By Victor Argonov, senior analyst at EXANTE
The British Strain and the Third Wave of COVID: Pessimistic and Optimistic Scenarios
In late November the WHO warned the world about a possible third wave of the COVID pandemic in early 2021. This warning sounded far-fetched, as the second wave was still ongoing, and the peak had not been reached yet. However, a new, more contagious strain of COVID appeared in the United Kingdom in December, which can greatly increase the infection rate and essentially start a third wave over the second, earlier than previously predicted by the WHO. What can the third wave be like, and how will it influence the markets?
What is the third wave and when can it start?
Epidemics typically occur in waves, when the number of new cases grows exponentially at first, then reaches a peak or a plateau, then decreases, then starts increasing again. The Spanish flu is the archetypal example, which had three main waves with peaks in July and November 1918 and February 1919.
The waves can happen due to many factors that influence infection rates: the percentage of people that recently had the disease (if it is large enough, the spread of the infection slows down), the current season (the probability of infection decreases in the summer for many diseases), and the stringency of the quarantine measures.
For the COVID-19 pandemic, the first wave happened in the spring of 2020 in most countries. In many countries (such as the EU members) the epidemic died down in the summer due to quarantines and warmer weather, but regained strength in the fall. In some countries the classic wave pattern did not play out, while other countries (such as Israel) are already talking about a third wave. If we take the world as a whole, the second wave, according to the WHO’s statement in October, is closer to being a second peak rather than a second wave in the usual meaning of the term. In this article, for the sake of clarity, we shall call the stage of the pandemic that started in October the “second wave”.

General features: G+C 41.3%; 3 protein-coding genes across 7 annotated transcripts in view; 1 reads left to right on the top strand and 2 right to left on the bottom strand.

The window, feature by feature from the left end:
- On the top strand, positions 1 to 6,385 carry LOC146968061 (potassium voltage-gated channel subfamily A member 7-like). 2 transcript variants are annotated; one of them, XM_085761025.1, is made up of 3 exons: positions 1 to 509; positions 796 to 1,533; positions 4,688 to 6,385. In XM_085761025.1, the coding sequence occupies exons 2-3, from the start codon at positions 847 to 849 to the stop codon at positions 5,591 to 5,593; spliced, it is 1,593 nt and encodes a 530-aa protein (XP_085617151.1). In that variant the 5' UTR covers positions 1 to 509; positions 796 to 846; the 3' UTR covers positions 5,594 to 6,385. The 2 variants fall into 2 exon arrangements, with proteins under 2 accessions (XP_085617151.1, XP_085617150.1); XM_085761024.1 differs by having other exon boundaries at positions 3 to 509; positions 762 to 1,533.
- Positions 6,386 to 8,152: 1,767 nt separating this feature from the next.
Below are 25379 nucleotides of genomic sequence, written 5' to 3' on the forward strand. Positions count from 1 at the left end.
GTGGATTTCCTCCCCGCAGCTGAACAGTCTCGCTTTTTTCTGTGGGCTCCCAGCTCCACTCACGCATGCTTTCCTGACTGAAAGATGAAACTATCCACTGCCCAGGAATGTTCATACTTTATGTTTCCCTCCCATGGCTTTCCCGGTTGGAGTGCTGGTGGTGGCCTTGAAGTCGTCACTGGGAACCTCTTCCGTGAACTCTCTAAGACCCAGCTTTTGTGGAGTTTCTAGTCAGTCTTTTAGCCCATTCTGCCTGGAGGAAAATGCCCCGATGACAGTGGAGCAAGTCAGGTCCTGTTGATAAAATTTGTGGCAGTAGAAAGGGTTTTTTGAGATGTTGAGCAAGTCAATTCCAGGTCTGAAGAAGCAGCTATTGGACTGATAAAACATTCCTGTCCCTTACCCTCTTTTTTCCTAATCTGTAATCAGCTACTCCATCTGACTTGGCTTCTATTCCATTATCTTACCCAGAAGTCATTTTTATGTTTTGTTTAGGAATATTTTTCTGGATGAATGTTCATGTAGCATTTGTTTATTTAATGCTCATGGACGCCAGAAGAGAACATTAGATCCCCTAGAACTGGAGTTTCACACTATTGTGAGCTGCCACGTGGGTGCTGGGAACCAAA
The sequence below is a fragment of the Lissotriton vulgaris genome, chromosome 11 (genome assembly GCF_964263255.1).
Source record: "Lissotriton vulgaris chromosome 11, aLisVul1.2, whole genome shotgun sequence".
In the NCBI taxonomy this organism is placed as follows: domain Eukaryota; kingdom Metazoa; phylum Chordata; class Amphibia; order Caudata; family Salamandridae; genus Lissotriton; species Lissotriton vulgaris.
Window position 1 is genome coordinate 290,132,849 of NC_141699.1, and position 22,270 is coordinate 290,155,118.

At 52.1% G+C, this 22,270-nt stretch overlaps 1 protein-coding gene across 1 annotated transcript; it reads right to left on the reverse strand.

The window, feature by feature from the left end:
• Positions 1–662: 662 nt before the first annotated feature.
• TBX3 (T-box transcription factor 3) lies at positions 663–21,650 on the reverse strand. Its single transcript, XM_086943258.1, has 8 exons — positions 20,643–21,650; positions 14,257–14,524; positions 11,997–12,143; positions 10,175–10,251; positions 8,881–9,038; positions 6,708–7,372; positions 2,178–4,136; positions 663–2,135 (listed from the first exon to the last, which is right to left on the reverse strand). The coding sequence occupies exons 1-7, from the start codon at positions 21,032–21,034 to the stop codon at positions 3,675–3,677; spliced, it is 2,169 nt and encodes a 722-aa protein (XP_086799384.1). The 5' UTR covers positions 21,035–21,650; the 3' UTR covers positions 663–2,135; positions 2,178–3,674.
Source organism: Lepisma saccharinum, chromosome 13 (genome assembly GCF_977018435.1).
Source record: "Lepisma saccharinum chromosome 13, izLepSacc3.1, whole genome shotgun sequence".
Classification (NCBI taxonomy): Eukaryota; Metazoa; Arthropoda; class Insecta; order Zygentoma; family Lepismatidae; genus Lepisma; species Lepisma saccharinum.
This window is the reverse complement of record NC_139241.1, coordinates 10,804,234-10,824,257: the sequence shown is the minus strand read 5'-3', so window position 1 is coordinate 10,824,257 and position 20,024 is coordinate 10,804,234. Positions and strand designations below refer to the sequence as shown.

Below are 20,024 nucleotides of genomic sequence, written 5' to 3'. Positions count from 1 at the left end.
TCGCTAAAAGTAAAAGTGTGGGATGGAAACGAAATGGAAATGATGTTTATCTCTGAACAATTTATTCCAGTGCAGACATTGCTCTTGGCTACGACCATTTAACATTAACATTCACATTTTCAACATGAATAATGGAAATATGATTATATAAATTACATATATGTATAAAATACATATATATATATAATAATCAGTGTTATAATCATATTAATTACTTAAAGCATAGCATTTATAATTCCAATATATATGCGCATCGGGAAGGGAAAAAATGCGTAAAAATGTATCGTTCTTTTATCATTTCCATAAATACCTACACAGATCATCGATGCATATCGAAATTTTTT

The WHO predicts that the third wave will take place during the first half of 2021, but the new highly contagious strain of the virus that has appeared in the UK can lead to an earlier start of the third wave. The key question that can define the new strain’s role in the pandemic is whether it can infect people who have already acquired an immunity to COVID, either from recovering from the disease or getting vaccinated. If the new strain can infect them, it can be seen as the start of the third wave with the loss of the immunity that was acquired during the second wave.
The role of the collective immunity and vaccination at the end of the first and second waves
It is unlikely that the immunity acquired by the population played a significant role at the end of the first wave of COVID. The highest percentage of recoveries was found in smaller Italian towns (up to 60%) and some districts of New York City (up to 40%). In most other places the percentage of people with the immunity rarely exceeded 25%. Vaccines did not exist yet. The main restraining factors against the pandemic were quarantines and warm weather.
The second wave began in the fall in near-perfect conditions: the weather grew colder, the people who had the disease in the spring had mostly lost their immunity, and the people grew tired of being afraid and were strongly opposed to new quarantines. Whether it was due to natural selection among the strains or people acting more cautiously (such as wearing masks more often, decreasing the dose of the virus being received), the percentage of severe cases decreased, and the spring’s panic was followed by indifference.
As a result, the second wave turned out to be much stronger than the first one, as it affected a large chunk of the population, even if they only were asymptomatic carriers. In December, Moscow’s mayor Sergey Sobyanin said that it was possible that 50% of Moscow’s citizens had already had the disease. According to some estimates, the number of people who contracted COVID is over 60% in some regions of Russia. The official number of cases is less by an order of magnitude, but today people don’t even regard it as deliberate misinformation, as medicine in Russia, just like in other countries, is under too much stress to test everyone in time. Often, the patients are only tested when they have already recovered and are likely no longer contagious.